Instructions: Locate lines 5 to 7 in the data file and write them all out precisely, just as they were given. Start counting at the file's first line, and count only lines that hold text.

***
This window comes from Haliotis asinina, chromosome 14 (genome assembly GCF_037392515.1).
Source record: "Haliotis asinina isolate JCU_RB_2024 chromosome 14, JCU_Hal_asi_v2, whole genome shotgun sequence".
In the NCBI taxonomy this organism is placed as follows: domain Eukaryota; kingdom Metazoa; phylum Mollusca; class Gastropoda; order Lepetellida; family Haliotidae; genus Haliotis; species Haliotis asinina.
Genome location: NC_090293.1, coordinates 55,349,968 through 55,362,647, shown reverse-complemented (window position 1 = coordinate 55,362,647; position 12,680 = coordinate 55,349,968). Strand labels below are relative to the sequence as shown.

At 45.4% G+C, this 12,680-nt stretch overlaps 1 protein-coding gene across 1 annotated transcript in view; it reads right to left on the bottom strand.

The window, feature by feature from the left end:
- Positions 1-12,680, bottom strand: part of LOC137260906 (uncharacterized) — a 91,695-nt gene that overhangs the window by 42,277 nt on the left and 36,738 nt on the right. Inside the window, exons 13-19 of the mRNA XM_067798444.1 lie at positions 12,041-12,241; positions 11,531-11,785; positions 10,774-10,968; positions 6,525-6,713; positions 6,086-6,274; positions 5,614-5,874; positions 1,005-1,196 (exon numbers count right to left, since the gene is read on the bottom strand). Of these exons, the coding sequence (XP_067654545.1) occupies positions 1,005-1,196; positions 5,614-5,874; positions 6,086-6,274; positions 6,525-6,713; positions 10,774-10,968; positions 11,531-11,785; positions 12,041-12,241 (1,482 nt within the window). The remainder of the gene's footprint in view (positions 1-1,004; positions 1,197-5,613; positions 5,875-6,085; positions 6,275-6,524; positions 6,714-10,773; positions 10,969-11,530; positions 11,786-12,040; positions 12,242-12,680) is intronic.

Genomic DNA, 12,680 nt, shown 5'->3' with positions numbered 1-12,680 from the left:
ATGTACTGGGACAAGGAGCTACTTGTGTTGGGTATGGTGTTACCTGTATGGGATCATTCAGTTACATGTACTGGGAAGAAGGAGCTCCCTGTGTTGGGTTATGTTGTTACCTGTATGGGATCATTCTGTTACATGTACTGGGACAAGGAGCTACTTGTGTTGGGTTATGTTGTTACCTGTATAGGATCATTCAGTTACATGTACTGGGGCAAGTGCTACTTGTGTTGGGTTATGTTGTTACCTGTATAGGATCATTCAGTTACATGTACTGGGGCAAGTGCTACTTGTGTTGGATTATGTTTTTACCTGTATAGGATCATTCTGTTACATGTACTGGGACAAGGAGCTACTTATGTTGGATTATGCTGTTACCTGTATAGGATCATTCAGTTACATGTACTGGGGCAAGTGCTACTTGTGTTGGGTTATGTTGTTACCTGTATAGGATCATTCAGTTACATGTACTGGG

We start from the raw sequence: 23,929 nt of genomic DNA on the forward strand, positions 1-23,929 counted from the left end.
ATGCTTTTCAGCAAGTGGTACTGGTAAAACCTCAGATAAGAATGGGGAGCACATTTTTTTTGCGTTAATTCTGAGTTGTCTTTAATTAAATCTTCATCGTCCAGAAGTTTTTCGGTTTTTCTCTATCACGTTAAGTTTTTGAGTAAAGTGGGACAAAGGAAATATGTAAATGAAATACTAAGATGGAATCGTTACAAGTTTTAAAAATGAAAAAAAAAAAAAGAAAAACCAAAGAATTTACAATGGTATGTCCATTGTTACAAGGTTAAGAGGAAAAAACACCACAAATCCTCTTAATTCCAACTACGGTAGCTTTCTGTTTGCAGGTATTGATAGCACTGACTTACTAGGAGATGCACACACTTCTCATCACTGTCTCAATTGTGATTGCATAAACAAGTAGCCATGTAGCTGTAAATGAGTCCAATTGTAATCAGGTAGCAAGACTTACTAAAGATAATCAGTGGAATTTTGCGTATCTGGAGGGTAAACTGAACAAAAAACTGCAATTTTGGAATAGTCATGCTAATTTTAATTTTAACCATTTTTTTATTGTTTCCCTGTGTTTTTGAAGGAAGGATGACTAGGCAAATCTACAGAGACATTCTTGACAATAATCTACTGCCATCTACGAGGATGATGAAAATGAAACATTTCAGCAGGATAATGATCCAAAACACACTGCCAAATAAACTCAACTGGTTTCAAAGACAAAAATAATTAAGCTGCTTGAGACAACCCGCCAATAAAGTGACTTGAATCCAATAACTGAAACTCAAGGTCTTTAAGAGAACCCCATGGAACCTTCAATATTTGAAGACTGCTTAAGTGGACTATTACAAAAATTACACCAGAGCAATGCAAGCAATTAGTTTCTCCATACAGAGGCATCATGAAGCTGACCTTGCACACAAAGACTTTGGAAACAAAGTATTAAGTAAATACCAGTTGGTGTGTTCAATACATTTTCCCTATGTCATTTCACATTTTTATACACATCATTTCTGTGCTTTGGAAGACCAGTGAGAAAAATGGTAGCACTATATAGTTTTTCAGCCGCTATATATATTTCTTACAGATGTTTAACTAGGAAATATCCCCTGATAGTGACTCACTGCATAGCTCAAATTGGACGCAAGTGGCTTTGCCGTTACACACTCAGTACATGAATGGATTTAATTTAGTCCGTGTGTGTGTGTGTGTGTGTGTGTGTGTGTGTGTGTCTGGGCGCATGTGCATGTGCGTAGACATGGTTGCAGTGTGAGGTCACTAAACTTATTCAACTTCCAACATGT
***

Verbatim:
At 45.4% G+C, this 12,680-nt stretch overlaps 1 protein-coding gene across 1 annotated transcript in view; it reads right to left on the bottom strand.

The window, feature by feature from the left end:
- Positions 1-12,680, bottom strand: part of LOC137260906 (uncharacterized) — a 91,695-nt gene that overhangs the window by 42,277 nt on the left and 36,738 nt on the right. Inside the window, exons 13-19 of the mRNA XM_067798444.1 lie at positions 12,041-12,241; positions 11,531-11,785; positions 10,774-10,968; positions 6,525-6,713; positions 6,086-6,274; positions 5,614-5,874; positions 1,005-1,196 (exon numbers count right to left, since the gene is read on the bottom strand). Of these exons, the coding sequence (XP_067654545.1) occupies positions 1,005-1,196; positions 5,614-5,874; positions 6,086-6,274; positions 6,525-6,713; positions 10,774-10,968; positions 11,531-11,785; positions 12,041-12,241 (1,482 nt within the window). The remainder of the gene's footprint in view (positions 1-1,004; positions 1,197-5,613; positions 5,875-6,085; positions 6,275-6,524; positions 6,714-10,773; positions 10,969-11,530; positions 11,786-12,040; positions 12,242-12,680) is intronic.